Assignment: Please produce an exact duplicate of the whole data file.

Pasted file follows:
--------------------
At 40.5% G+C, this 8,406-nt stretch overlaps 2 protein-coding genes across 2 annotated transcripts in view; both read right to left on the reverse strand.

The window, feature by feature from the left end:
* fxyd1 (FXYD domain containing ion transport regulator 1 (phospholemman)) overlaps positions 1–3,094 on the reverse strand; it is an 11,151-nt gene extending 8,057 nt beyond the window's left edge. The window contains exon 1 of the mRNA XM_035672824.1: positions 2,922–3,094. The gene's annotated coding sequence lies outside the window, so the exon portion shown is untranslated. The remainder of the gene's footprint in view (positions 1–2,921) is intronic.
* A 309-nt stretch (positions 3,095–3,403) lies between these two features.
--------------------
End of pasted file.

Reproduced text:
At 40.5% G+C, this 8,406-nt stretch overlaps 2 protein-coding genes across 2 annotated transcripts in view; both read right to left on the reverse strand.

The window, feature by feature from the left end:
* fxyd1 (FXYD domain containing ion transport regulator 1 (phospholemman)) overlaps positions 1–3,094 on the reverse strand; it is an 11,151-nt gene extending 8,057 nt beyond the window's left edge. The window contains exon 1 of the mRNA XM_035672824.1: positions 2,922–3,094. The gene's annotated coding sequence lies outside the window, so the exon portion shown is untranslated. The remainder of the gene's footprint in view (positions 1–2,921) is intronic.
* A 309-nt stretch (positions 3,095–3,403) lies between these two features.